What do you do if you need to transfer property ownership between two people who know each other, such as family members or spouses? For many people, the easiest solution for this kind of property transfer is a quitclaim deed.
Figure Out What You Want To Do
Before making the decision to do any kind of property transfer, make sure it is what you want to do. If you have questions or uncertainties about any of the conditions of the transfer, do not hesitate to speak up. Talking through misunderstandings can reduce the chances of any difficulties down the road. Remember, a quitclaim deed may be the easiest way to transfer property, but it does not come with the most peace of mind. For better buyer legal protections, a warranty deed may be more suitable.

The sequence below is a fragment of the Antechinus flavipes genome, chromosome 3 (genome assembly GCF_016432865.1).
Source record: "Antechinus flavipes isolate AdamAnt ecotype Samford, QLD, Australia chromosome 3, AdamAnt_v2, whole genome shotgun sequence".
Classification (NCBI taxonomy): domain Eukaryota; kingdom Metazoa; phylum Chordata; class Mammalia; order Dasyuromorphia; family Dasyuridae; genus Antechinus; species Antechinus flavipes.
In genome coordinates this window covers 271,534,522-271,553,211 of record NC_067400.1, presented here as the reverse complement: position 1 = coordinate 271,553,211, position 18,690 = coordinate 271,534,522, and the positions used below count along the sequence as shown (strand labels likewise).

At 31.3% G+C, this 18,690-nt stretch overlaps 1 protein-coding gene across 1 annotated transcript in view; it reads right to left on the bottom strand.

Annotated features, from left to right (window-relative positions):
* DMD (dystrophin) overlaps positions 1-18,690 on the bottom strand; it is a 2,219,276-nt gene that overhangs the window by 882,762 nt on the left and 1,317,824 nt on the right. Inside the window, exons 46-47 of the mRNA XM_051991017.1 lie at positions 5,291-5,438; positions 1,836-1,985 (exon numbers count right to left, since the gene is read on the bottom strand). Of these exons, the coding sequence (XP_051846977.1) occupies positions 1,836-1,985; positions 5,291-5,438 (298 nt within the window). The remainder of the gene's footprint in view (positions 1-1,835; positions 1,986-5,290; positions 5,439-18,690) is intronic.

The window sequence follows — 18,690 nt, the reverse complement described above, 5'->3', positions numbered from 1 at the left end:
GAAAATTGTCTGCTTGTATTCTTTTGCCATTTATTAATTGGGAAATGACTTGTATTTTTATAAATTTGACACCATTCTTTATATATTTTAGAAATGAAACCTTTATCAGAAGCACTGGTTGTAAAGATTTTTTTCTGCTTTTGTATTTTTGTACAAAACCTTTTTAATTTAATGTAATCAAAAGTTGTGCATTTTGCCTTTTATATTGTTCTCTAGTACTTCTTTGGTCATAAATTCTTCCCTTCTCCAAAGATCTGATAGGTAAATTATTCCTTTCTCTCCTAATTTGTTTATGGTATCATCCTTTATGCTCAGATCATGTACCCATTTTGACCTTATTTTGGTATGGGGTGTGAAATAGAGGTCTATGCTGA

Complete the Correct Forms
To transfer property using a quitclaim deed, you will need to locate your state’s official form for doing this. State treasury departments usually handle these forms, and they can offer guidance on more questions. And heads up: You will likely need to find a notary to notarize the deed before it can be officially filed. Sometimes people worry about this part, but there is no need. There are many professional notary options available. You can choose between a mobile notary or many in-person notaries to meet your needs.
Remember Your Taxes
Any time you transfer property, an important thing to keep in mind is the loss or addition of a tax liability. State laws and the relationship between you and the person you transfer property with can impact how the government will tax it. For example, there are states that exempt property tax uncapping if the transfer is between spouses.
Depending on your circumstances, transferring property does not have to mean there are complications. Often, a simple quitclaim deed can satisfy the needs of transferors.